From Snail Mail to Email

I recently handed a boarder an envelope and asked them to write his address on it – a simple request, or so I believed. The boarder went away and came back with his email address written across the front of the envelope. I am sure all boarding staff are aware of how the immersion of technology is shaping and developing young people’s social identities. Unfortunately, the rate at which this immersion has taken place often surpasses our own knowledge and understandings leading us to feel less secure and, at times, relatively powerless. How often do you hear boarding staff, academic staff, or parents complain about a student using some type of digital media, or always being on “the phone”? Most educational institutions  address these insecurities by blocking access to certain websites (a little bit harder now with data packages on most phones) or banning the digital media device during certain times of the day and night. In a time of digital and online bullying, privacy issues and general inappropriate use of technology some may say that banning and blocking is justified. I am sure if I wished to start an on-line discussion about “Snapchat” and how boarding communities tried to address this at times, unsavoury digital application, the input would be vast and variable. I also wonder how many of us realise that “Snapchat” is now being used as a marketing tool to cash in on the rapidly growing purchasing power and increased use of digital socialisation by teenagers under the age of eighteen.

Students’ access to technology and digital media, not only to the aforementioned types of applications, but to learning materials and information, is shaping how they learn. Additionally, the increased use of technology and digital media in all educational settings has placed a greater demand on students to learn using these means. Unfortunately, this has also placed increased demands on those involved in the care of students to develop their understanding and competencies of these technologies. Most of us will develop a basic understanding of technological and digital developments to become technologically literate in order to remain productive and to develop and deliver new pedagogies to maintain our primary work function and accountabilities. Conversely, through their increased use of digital information, on-line social networking, ICT, and digital multitasking, students will develop and become digitally literate. There is a clear distinction between the two – someone who has the appropriate skills and competence in using technology (technologically literate) and those that have the ability to communicate, manipulate and function comfortably in an immersed digital environment (digitally literate).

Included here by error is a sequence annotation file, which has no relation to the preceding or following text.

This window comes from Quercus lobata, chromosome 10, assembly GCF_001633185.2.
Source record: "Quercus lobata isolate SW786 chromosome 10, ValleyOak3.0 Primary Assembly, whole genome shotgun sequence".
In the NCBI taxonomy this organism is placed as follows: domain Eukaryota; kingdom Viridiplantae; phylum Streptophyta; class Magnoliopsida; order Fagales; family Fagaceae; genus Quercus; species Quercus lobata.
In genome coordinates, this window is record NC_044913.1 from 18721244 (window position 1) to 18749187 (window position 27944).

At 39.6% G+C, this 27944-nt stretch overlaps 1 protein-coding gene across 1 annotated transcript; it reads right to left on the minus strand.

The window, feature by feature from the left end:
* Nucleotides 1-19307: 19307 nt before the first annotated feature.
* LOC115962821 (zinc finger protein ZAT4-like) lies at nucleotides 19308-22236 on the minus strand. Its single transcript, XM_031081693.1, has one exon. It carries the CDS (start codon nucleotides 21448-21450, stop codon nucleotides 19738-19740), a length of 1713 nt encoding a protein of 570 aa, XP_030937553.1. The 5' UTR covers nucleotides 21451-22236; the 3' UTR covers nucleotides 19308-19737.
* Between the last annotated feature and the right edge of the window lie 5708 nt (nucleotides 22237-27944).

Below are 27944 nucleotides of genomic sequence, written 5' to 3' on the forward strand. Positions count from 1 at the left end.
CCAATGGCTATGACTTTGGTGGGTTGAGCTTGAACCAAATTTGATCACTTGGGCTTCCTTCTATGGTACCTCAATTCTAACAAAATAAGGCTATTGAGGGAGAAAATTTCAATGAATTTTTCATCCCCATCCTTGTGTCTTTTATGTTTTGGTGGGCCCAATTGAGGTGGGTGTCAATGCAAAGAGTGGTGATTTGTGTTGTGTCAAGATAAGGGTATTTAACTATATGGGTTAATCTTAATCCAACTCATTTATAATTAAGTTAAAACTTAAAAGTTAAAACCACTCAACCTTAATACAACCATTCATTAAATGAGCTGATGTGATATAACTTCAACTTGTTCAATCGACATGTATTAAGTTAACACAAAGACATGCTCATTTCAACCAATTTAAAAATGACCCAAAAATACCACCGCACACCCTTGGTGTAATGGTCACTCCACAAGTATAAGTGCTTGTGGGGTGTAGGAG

The big question is what does this mean for our boarding communities? If I cast my mind back to 2005, the biggest threat facing many boarding communities at this time was the fact that mobile phones had cameras. Things have come a long way in less than 10 years – Where will they be in another 10 years? Boarding communities need to develop their ability to provide a truly supportive digital learning environment, as opposed to one that offers a simple technological one. They need to create an environment that offers the best opportunities for boarders to learn in a manner best suited to their preferred learning style. The impact of technology in education has resulted in learning becoming a far more collaborative endeavour. This has only been enhanced as wireless networks, smartboards, laptops and tablets have brought with them significant pedagogical change. These technologies, along with smartphones, digital media players and mass storage devices have become the educational norm for students. As the demand on our boarders to be digitally literate in methods of social interaction, learning on-line and communicating increase, there will be a need for them to continually develop their digital literacy. Boarding communities need to ensure that their policies, procedures and infrastructure developments include how boarders interact in their environment which is now saturated with technology and digital media, as well as the societal and social contexts created by this technological and digital immersion.

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